Why Robo-Advisors Are 'Great' For The Advisory Space
More consumers are becoming aware of robo-advisors, and that might be good for the overall industry.
"We think robo-advisors are great for our industry because what they do is raise the level of awareness about the importance of being financially responsible," said Tom Nally, president of TD Ameritrade Institutional.
Nally told Benzinga about the challenges faced by the advisory industry, including the shortage of new entrants. Only 6 percent of advisors are under the age of 30.
"We have a series of programs that are designed to raise the visibility of what a great, rewarding career being a financial planner can actually be," Nally explained. "That consists of several different things. One is we give away annual scholarships to financial planning students."
"We also give away two annual grants to universities that have financial planning programs," said Nally. "One is a $50,000 grant for an established program. The University of North Texas is the winner this year. We have a $25,000 grant for a university that's just trying to get a planning program started. Temple University is the winner of that this year."
Nally said that there are roughly 90 universities that offer financial planning as a major.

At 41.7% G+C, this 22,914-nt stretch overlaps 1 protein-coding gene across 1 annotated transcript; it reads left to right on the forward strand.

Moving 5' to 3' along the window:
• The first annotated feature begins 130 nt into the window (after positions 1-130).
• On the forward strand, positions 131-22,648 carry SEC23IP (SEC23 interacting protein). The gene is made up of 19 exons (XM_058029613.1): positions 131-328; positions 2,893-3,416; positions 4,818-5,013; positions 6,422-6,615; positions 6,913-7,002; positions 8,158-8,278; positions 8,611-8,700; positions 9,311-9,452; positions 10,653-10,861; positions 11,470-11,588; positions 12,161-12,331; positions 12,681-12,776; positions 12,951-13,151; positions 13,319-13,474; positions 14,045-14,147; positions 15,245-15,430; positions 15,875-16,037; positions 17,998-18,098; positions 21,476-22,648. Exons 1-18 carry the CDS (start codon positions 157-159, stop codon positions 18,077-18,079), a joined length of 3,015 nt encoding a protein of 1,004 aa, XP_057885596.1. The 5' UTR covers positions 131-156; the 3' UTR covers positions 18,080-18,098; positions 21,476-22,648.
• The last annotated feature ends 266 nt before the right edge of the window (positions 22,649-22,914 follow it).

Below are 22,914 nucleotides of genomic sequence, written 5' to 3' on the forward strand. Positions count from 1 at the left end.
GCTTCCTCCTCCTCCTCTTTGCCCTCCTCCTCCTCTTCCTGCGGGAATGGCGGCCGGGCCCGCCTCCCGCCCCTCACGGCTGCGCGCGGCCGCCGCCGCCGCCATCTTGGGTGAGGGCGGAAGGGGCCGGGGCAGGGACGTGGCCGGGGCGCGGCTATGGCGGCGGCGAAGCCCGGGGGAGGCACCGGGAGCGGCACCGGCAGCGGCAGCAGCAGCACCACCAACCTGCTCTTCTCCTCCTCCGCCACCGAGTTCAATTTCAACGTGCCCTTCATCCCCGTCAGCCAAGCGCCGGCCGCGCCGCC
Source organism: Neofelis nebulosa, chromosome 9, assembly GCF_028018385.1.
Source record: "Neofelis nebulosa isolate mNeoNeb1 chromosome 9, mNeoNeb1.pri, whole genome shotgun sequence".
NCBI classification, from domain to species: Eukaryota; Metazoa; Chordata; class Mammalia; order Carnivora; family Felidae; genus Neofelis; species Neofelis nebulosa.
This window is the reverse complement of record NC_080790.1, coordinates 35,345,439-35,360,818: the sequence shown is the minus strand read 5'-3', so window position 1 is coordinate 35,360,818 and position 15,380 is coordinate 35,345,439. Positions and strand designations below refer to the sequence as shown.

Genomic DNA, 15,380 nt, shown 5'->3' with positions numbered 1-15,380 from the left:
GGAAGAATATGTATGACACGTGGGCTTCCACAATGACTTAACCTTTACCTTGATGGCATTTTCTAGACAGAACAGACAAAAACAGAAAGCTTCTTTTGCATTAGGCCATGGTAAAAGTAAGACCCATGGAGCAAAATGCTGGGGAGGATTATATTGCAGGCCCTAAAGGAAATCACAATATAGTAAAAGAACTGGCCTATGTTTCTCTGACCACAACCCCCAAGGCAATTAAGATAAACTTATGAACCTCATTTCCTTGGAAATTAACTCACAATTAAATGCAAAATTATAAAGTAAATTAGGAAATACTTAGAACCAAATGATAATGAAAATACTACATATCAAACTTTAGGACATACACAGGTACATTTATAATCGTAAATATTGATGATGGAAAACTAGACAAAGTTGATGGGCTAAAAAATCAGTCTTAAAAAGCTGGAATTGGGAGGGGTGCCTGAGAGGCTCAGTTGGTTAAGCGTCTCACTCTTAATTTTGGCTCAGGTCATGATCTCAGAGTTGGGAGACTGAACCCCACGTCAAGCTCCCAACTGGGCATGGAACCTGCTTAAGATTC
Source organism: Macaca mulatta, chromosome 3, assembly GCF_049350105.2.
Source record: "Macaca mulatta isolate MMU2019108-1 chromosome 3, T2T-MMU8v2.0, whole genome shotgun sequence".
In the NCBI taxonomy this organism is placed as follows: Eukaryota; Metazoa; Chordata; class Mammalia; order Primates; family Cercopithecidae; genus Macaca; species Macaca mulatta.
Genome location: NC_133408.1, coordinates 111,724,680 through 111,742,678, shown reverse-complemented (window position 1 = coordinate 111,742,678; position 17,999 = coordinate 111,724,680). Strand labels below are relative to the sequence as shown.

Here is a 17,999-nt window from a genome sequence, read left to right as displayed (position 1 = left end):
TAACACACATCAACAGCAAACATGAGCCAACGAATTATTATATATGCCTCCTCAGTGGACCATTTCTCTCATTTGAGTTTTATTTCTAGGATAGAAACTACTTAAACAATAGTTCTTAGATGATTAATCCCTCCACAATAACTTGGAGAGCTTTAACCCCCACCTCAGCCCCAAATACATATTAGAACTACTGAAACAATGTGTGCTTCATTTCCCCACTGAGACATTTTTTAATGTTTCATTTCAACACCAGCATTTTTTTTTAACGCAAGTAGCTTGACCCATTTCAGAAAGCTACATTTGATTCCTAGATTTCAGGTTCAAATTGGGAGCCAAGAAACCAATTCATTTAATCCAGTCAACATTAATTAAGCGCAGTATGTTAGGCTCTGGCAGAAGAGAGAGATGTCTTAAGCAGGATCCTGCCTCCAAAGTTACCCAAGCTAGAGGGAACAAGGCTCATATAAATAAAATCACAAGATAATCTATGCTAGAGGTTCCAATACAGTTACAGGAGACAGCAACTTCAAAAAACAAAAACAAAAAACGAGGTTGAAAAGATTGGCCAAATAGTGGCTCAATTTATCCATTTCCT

"We'd love to see that expand," he added. "We'd also love to see the number of students that graduate with a financial planning degree expand as well. We think there's a lot of opportunity to grow that number because there's an enormous amount of demand."
In addition to building awareness, Nally said that robo-advisors provide a new opportunity for the industry.
"If you think about what a financial planner does, portfolio management is just one offering of their overall value proposition," he said. "In fact, there was a study by FA Insight last year that said on average, the financial planning firm provides 10 different services in addition to portfolio management to their clients."
Nally said that the majority of that value proposition focuses on comprehensive financial planning and wealth planning (retirement planning, college planning, etc).
"What we're seeing is, financial advisory firms really position themselves as the advisor to their clients on all things financial," Nally continued. "Things like, 'Should I refinance my mortgage?' 'How do I structure my small business?' 'How do I handle my estate?' 'Should I set up a trust?' It's much less about just the portfolio management component, especially as you see clients grow their wealth. As their wealth grows, usually the complexity of their financial situation grows as well, so you really need a professional."
Disclosure: At the time of this writing, Louis Bedigian had no position in the equities mentioned in this report.
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